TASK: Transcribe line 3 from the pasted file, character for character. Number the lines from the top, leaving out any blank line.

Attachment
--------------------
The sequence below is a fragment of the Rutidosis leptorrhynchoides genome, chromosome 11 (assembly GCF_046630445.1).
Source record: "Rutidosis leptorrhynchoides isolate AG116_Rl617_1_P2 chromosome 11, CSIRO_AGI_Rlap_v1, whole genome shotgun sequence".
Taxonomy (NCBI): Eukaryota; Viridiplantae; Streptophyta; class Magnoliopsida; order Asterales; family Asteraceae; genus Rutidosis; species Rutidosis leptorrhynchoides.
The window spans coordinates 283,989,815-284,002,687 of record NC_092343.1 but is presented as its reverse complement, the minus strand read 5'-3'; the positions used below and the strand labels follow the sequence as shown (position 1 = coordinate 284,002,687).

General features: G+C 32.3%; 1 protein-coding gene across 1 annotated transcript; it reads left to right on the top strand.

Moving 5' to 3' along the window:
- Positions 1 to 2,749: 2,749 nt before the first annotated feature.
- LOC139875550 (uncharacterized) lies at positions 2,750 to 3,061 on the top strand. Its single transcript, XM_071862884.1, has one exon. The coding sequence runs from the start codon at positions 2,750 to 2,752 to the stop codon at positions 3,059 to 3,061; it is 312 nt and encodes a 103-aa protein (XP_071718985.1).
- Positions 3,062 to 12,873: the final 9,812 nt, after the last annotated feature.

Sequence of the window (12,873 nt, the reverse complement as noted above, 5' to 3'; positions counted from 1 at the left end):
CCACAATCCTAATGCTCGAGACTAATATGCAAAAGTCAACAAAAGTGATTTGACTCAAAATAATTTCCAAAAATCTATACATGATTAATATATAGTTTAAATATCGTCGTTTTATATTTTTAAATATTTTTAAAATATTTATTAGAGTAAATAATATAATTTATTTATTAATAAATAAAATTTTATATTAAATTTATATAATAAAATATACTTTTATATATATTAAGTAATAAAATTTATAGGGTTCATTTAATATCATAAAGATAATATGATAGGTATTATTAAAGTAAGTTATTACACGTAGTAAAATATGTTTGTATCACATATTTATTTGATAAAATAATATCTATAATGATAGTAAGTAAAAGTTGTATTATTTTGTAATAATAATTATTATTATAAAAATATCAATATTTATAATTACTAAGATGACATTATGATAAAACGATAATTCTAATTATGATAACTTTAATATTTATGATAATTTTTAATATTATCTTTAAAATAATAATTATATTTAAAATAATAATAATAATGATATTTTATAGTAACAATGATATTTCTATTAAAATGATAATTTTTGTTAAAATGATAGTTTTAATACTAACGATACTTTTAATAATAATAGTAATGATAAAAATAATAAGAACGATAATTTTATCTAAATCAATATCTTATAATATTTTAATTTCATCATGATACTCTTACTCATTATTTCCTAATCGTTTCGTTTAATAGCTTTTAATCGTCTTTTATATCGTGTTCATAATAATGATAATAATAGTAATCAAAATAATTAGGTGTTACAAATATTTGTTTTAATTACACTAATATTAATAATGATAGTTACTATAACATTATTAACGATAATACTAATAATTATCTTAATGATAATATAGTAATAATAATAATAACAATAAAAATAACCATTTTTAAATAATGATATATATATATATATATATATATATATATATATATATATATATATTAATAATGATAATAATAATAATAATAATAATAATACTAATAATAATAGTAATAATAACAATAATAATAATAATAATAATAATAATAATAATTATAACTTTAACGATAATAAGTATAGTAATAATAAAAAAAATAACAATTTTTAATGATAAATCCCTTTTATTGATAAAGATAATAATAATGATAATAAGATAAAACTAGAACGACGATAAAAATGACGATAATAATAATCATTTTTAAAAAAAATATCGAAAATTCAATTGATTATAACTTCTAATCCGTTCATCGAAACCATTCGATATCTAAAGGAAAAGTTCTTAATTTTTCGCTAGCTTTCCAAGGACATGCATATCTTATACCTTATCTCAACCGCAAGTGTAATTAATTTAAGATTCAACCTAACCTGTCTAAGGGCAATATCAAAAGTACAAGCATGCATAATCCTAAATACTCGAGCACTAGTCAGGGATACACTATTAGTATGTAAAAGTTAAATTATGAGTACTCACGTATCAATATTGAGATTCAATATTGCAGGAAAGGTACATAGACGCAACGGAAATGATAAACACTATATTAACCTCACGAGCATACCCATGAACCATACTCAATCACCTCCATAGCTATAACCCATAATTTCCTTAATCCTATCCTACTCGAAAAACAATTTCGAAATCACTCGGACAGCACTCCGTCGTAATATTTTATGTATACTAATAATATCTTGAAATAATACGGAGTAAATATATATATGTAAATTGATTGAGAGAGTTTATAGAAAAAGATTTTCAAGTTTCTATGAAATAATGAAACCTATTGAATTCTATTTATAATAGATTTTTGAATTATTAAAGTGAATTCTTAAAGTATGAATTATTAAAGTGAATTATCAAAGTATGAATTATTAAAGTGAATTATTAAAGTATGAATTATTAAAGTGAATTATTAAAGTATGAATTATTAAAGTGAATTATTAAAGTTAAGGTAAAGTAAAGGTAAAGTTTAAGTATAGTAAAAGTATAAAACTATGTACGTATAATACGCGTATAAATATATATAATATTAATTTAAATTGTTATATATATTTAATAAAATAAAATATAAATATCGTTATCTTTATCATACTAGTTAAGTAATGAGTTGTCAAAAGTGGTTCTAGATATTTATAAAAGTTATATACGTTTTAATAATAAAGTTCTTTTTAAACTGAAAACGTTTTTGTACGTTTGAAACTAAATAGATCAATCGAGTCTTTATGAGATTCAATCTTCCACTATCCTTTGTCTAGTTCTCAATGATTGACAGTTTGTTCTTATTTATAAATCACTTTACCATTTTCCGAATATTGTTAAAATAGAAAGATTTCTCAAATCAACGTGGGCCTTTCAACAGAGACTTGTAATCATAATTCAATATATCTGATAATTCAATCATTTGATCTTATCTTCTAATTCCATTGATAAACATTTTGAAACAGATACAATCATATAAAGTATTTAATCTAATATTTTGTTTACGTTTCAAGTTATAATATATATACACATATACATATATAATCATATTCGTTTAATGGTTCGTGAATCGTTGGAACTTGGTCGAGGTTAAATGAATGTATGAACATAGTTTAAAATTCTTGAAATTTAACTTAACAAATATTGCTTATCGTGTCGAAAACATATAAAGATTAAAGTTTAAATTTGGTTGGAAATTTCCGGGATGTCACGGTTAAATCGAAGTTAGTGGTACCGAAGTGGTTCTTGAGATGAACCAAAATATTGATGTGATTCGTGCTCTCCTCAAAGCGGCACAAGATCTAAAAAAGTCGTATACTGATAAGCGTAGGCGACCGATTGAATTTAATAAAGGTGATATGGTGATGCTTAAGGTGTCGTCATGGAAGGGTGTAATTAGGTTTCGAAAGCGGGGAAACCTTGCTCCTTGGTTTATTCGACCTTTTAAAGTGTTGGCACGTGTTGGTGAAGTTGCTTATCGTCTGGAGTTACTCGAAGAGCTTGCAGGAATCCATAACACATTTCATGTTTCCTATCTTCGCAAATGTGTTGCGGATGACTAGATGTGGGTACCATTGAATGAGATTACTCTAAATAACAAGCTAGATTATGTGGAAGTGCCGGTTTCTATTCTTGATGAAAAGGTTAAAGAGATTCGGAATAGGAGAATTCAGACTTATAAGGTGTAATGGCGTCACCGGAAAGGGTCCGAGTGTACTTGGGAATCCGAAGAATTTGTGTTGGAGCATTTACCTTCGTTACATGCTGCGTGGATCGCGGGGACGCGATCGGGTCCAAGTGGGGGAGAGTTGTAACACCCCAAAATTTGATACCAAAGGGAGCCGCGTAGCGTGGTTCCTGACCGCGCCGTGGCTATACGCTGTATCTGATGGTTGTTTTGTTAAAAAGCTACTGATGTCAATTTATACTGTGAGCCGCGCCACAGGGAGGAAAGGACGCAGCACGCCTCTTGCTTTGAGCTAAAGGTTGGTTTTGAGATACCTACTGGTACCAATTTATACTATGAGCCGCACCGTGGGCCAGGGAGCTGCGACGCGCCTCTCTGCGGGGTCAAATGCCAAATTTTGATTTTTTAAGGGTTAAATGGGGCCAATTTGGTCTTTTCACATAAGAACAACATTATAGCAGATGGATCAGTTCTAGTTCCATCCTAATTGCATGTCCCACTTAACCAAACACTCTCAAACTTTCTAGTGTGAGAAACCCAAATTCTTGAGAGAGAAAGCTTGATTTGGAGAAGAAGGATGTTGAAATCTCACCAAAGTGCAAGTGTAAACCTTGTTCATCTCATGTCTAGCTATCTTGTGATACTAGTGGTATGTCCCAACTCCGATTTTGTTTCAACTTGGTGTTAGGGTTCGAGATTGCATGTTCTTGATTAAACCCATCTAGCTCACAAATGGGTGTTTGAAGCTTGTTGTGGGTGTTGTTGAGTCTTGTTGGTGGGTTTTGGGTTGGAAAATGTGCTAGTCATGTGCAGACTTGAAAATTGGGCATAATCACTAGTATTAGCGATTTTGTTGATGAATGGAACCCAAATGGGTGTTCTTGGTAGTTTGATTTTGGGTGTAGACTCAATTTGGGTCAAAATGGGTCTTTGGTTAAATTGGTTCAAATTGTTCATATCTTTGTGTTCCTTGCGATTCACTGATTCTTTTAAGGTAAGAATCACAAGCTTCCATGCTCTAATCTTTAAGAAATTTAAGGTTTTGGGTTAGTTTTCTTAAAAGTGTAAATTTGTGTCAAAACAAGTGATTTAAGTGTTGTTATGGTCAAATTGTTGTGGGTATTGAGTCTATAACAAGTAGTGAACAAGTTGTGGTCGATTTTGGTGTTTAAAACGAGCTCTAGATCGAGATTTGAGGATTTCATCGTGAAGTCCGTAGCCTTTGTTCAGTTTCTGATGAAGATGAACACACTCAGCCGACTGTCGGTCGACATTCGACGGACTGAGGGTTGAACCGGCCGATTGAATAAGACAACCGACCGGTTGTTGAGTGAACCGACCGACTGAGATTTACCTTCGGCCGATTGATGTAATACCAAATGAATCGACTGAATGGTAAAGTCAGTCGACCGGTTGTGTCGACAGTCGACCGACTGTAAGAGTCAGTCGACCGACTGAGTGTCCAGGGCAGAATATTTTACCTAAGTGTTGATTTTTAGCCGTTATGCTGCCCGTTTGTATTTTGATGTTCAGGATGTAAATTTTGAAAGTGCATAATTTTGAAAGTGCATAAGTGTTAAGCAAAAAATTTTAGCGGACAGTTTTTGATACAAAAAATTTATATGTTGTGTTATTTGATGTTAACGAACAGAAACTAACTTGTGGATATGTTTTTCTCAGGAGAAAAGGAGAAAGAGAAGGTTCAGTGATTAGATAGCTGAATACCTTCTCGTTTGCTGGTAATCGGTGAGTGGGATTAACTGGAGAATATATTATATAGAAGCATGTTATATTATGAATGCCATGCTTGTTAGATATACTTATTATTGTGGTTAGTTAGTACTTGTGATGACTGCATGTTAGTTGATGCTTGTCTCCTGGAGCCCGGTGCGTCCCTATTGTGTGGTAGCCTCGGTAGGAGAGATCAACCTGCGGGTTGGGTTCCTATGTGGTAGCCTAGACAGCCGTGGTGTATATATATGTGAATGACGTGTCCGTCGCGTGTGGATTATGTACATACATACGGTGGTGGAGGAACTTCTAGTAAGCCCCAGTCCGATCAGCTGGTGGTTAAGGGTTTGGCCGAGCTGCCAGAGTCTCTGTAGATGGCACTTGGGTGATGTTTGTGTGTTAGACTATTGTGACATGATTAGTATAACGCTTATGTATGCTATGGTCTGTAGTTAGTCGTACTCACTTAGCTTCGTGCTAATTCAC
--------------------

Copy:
Taxonomy (NCBI): Eukaryota; Viridiplantae; Streptophyta; class Magnoliopsida; order Asterales; family Asteraceae; genus Rutidosis; species Rutidosis leptorrhynchoides.